Have a money plan ready – When the ridiculous deal finally comes along, there's seldom time to apply for a loan. The first money usually gets the boat. Savings, a home equity line, an empty credit card . . . you need some way to lay down the cash in a hurry.
Have a boatwork schedule – Lack of time to spend on the boat waylays most potential bottom feeders. The boat will take some work. If you don't have some off-season Saturdays scheduled into your calendar and a place to work on the boat, you shouldn't try bottom feeding. Working on a boat is what keeps me sane through the winter. The off-season Saturday is always "boat day," whether updating the current boat, prepping the next, or putting together a nice little trailersailer to sell.
Publications are where many people start sniffing for boats. Therefore, they are pretty well sniffed over. Also, people who have bothered to write and pay for an ad usually have some idea of what their boat is worth. A bottom feeder can't buy a boat for what it's worth. He has to sell at that price.
Since publications are an easy place to look, many people look there. When a ridiculous price appears in print, you have to move fast. Call as soon as you see it. Don't think about it for a day before checking it out. Most of the time it really is too good to be true. But when the true deal does show up, it won't last long, and the person who gets it simply got there first.
Auctions are better hunting grounds than publications. There are two types to consider: the boat-place auction and the general auction that happens to have a boat.
The problem with boat auctions is all the bottom feeders will be there, lurking around with notepads, inching across decks, turning shafts, picking at chainplates, licking their lips. I've often done well, but never great, at these auctions. Homework is the key here. The more you know about your target boat the better. Don't trust what the auctioneers tell you or put much stock in listing specs or outdated surveys. Your best tactic is to find errors in these documents in your favor.
My mentor once bought a 32-foot Ericson that had a survey in-dicating a bent shaft. We tested the shaft on land with calipers and couldn't find the problem. In the water, the shaft thumped horribly. But in reverse the folding prop unstuck, and the boat purred along nicely ever after. That boat was bought for $8,000 and sold within two months for $16,000.
The general auction that happens to have a boat is what makes my heart thump like that stuck prop. These are hard to find. You want to get on the mailing lists for auctioneers in sailing areas, and not just your home port. It helps to have friends and relatives who know your bottom-feeding lust and will pass along tips when they find them. Even then, you may go a year without coming across one that's worthwhile. And there is always the chance of not being the only bottom feeder there. But if you are, have done your homework, have a plan, and have some cash, then you may well find yourself in bottom-feeding nirvana.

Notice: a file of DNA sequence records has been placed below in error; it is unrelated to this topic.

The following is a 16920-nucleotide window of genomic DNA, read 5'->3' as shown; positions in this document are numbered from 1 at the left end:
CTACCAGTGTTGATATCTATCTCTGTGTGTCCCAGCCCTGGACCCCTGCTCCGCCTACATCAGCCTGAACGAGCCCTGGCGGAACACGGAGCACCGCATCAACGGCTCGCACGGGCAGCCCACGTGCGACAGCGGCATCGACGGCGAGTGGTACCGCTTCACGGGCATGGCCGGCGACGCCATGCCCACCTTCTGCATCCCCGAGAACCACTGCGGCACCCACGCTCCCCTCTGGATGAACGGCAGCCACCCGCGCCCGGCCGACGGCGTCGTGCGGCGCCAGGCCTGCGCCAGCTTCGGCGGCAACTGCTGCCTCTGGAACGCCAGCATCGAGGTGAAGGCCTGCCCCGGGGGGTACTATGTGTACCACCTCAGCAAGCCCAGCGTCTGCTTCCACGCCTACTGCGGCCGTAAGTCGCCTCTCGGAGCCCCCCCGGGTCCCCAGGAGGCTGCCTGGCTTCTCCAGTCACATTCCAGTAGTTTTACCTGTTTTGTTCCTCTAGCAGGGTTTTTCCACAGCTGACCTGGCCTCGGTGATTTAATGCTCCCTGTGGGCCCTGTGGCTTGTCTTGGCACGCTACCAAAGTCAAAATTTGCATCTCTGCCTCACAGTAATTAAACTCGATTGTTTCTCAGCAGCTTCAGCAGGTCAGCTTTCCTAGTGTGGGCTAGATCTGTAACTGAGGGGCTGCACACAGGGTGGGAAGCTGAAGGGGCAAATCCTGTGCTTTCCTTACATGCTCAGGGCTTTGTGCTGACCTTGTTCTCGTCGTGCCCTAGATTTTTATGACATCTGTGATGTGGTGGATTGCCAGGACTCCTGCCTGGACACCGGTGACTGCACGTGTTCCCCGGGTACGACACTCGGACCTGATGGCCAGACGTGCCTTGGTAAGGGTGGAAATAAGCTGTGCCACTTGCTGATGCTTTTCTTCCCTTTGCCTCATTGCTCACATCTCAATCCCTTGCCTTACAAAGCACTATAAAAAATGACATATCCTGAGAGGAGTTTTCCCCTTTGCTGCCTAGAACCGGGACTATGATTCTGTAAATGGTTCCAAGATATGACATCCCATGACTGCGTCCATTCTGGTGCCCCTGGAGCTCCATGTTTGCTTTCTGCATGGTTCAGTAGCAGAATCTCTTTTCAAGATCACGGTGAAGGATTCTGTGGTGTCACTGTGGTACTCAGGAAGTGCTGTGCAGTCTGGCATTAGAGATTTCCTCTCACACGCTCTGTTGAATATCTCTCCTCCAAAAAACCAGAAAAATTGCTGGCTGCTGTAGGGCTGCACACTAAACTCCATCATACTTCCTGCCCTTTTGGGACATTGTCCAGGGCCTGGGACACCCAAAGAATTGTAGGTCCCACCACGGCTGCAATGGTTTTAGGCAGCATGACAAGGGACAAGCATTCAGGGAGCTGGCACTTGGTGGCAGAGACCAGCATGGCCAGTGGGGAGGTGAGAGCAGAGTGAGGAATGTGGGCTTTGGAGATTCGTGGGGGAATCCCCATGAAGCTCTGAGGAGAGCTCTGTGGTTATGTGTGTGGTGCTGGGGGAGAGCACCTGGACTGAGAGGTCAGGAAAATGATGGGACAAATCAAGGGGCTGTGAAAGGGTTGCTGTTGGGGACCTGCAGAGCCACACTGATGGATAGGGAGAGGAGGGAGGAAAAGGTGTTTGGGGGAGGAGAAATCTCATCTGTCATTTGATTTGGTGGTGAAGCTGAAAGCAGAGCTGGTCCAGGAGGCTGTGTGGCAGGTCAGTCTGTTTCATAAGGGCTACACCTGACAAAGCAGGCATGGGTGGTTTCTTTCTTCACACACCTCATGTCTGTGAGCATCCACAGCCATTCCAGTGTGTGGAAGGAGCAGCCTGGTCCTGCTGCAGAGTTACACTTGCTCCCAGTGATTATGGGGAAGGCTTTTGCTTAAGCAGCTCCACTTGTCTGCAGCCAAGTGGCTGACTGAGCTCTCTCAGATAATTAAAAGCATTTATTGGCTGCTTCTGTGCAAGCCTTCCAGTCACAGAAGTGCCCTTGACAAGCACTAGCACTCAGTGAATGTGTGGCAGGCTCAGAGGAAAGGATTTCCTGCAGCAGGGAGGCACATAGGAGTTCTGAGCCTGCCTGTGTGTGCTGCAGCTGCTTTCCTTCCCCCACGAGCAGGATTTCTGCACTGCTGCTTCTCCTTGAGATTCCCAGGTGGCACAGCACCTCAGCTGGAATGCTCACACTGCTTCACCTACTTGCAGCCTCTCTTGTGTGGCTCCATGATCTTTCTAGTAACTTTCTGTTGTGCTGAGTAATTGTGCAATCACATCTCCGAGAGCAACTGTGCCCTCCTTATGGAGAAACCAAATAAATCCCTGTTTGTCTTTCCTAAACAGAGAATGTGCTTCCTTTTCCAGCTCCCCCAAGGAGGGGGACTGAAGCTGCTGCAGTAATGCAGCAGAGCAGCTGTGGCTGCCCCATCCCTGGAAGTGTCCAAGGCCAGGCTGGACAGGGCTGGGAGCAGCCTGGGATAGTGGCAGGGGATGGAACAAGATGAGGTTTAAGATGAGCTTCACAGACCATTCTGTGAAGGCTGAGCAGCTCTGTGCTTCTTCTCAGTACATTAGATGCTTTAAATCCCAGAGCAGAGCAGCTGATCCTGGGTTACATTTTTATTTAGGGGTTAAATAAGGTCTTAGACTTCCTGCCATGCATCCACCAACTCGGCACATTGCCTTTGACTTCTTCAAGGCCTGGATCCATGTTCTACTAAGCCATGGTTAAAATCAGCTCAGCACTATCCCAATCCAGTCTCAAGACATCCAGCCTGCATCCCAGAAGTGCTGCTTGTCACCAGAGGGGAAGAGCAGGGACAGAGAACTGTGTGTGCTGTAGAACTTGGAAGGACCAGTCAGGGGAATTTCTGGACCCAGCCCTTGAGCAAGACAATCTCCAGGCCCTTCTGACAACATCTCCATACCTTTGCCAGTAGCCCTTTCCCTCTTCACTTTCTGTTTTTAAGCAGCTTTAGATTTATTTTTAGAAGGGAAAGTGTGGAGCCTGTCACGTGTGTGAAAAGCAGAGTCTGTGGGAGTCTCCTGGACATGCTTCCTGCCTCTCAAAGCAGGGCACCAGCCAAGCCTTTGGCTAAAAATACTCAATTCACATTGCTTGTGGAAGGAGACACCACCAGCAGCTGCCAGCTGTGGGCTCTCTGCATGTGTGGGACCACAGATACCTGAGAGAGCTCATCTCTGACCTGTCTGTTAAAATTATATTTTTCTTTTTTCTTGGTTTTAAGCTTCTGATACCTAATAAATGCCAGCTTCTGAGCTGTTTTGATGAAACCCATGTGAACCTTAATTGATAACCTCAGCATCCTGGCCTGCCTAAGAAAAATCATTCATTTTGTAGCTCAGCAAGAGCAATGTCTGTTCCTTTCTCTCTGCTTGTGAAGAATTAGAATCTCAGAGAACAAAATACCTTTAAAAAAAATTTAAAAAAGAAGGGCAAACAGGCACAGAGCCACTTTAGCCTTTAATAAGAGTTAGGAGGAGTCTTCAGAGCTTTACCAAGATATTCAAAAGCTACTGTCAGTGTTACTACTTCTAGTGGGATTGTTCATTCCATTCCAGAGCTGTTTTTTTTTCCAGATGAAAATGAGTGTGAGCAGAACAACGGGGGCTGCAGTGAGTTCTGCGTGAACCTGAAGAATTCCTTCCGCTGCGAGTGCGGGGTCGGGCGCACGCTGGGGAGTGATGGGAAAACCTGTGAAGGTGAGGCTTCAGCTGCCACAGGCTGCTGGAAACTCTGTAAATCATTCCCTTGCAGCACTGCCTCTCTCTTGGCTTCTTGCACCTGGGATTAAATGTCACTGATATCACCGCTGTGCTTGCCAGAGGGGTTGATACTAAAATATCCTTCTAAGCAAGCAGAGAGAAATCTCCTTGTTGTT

The Internet auction is the new playing field for bottom feeders, and I've had to enter this realm without my mentor's guidance, as his ashes now bless the Caribbean. The Internet is a new venue, but the old rules still apply. Do your homework, have a plan, and be patient. Do not bid on a boat you haven't inspected.
Bob's personal chandlery is impressive. No wonder he likes to stroll about with a cup of coffee
re-acquainting himself with the available gear.
Sounds obvious, but the last boat I sold on eBay went to a "blind bidder." Also, my experience suggests that most lower-end boats don't make reserve, but still get sold to the best offer or some negotiated price in-between. Don't give up if you don't make reserve, or even if you're not the top bidder. The owner may well end up talking to the top two or three bidders. And, of course, by the time the owner seeks the third bidder, the price should have taken three steps down.
"Walkabout, talkabout" is a proactive approach. The old yard worker calling me out as a bottom feeder was a memorable moment, but the truth is I've not had the success in this area that others have. The idea is to find the boat before it's for sale. Learn about the boats in the back of the yard that haven't seen the sea in years. Who owns them? Why aren't they being used? What's wrong with the boat? What's going on with the owner? Are there delinquent yard fees? Is the owner ill or destitute?